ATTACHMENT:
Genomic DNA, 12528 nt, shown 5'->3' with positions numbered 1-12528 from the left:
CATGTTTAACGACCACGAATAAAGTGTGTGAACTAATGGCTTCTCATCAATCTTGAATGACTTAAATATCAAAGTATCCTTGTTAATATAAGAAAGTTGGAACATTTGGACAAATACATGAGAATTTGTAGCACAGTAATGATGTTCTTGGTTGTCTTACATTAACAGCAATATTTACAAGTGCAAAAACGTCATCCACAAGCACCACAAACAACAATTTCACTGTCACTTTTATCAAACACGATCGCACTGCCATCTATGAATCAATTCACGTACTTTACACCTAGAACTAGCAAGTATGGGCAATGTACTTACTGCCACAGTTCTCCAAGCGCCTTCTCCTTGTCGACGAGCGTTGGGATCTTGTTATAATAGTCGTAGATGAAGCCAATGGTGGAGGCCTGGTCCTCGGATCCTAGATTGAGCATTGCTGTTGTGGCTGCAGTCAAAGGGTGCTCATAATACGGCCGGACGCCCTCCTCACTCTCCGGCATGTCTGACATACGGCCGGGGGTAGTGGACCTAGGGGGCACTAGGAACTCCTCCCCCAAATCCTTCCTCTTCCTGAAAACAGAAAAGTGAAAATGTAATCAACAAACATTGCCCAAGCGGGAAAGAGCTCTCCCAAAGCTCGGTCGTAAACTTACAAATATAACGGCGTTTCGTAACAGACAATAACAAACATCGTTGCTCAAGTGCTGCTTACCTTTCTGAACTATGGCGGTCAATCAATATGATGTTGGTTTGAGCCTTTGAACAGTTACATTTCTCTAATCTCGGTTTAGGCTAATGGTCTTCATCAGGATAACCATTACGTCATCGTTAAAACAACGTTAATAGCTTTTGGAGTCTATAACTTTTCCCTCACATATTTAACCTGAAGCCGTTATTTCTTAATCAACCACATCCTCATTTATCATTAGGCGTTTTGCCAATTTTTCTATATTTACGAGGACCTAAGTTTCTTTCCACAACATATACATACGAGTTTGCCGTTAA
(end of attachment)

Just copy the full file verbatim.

Genomic DNA, 12528 nt, shown 5'->3' with positions numbered 1-12528 from the left:
CATGTTTAACGACCACGAATAAAGTGTGTGAACTAATGGCTTCTCATCAATCTTGAATGACTTAAATATCAAAGTATCCTTGTTAATATAAGAAAGTTGGAACATTTGGACAAATACATGAGAATTTGTAGCACAGTAATGATGTTCTTGGTTGTCTTACATTAACAGCAATATTTACAAGTGCAAAAACGTCATCCACAAGCACCACAAACAACAATTTCACTGTCACTTTTATCAAACACGATCGCACTGCCATCTATGAATCAATTCACGTACTTTACACCTAGAACTAGCAAGTATGGGCAATGTACTTACTGCCACAGTTCTCCAAGCGCCTTCTCCTTGTCGACGAGCGTTGGGATCTTGTTATAATAGTCGTAGATGAAGCCAATGGTGGAGGCCTGGTCCTCGGATCCTAGATTGAGCATTGCTGTTGTGGCTGCAGTCAAAGGGTGCTCATAATACGGCCGGACGCCCTCCTCACTCTCCGGCATGTCTGACATACGGCCGGGGGTAGTGGACCTAGGGGGCACTAGGAACTCCTCCCCCAAATCCTTCCTCTTCCTGAAAACAGAAAAGTGAAAATGTAATCAACAAACATTGCCCAAGCGGGAAAGAGCTCTCCCAAAGCTCGGTCGTAAACTTACAAATATAACGGCGTTTCGTAACAGACAATAACAAACATCGTTGCTCAAGTGCTGCTTACCTTTCTGAACTATGGCGGTCAATCAATATGATGTTGGTTTGAGCCTTTGAACAGTTACATTTCTCTAATCTCGGTTTAGGCTAATGGTCTTCATCAGGATAACCATTACGTCATCGTTAAAACAACGTTAATAGCTTTTGGAGTCTATAACTTTTCCCTCACATATTTAACCTGAAGCCGTTATTTCTTAATCAACCACATCCTCATTTATCATTAGGCGTTTTGCCAATTTTTCTATATTTACGAGGACCTAAGTTTCTTTCCACAACATATACATACGAGTTTGCCGTTAA